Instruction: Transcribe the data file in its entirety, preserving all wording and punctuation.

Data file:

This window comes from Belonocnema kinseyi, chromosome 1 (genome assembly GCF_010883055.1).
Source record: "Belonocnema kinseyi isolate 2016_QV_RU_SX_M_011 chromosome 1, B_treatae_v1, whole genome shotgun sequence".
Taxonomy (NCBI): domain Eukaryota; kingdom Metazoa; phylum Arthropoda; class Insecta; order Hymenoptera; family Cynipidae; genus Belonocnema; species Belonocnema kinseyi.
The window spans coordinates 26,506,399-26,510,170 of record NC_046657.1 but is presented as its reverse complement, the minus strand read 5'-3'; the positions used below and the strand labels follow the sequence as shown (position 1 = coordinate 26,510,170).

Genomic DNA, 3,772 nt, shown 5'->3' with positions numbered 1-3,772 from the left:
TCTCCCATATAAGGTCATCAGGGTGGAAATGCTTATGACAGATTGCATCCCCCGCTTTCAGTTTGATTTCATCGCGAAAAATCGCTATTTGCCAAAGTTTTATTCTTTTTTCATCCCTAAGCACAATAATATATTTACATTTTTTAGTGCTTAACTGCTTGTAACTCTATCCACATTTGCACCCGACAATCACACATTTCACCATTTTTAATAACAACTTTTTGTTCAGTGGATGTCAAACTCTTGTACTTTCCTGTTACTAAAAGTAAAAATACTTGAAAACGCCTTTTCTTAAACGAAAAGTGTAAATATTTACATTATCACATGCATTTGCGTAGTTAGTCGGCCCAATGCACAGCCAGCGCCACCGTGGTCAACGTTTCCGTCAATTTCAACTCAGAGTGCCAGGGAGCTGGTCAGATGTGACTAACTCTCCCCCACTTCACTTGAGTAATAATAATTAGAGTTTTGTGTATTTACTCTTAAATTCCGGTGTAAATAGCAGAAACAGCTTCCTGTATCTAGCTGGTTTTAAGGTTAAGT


This window comes from Belonocnema kinseyi, chromosome 1 (genome assembly GCF_010883055.1).
Source record: "Belonocnema kinseyi isolate 2016_QV_RU_SX_M_011 chromosome 1, B_treatae_v1, whole genome shotgun sequence".
Taxonomy (NCBI): domain Eukaryota; kingdom Metazoa; phylum Arthropoda; class Insecta; order Hymenoptera; family Cynipidae; genus Belonocnema; species Belonocnema kinseyi.
The window spans coordinates 26,506,399-26,510,170 of record NC_046657.1 but is presented as its reverse complement, the minus strand read 5'-3'; the positions used below and the strand labels follow the sequence as shown (position 1 = coordinate 26,510,170).

Genomic DNA, 3,772 nt, shown 5'->3' with positions numbered 1-3,772 from the left:
TCTCCCATATAAGGTCATCAGGGTGGAAATGCTTATGACAGATTGCATCCCCCGCTTTCAGTTTGATTTCATCGCGAAAAATCGCTATTTGCCAAAGTTTTATTCTTTTTTCATCCCTAAGCACAATAATATATTTACATTTTTTAGTGCTTAACTGCTTGTAACTCTATCCACATTTGCACCCGACAATCACACATTTCACCATTTTTAATAACAACTTTTTGTTCAGTGGATGTCAAACTCTTGTACTTTCCTGTTACTAAAAGTAAAAATACTTGAAAACGCCTTTTCTTAAACGAAAAGTGTAAATATTTACATTATCACATGCATTTGCGTAGTTAGTCGGCCCAATGCACAGCCAGCGCCACCGTGGTCAACGTTTCCGTCAATTTCAACTCAGAGTGCCAGGGAGCTGGTCAGATGTGACTAACTCTCCCCCACTTCACTTGAGTAATAATAATTAGAGTTTTGTGTATTTACTCTTAAATTCCGGTGTAAATAGCAGAAACAGCTTCCTGTATCTAGCTGGTTTTAAGGTTAAGT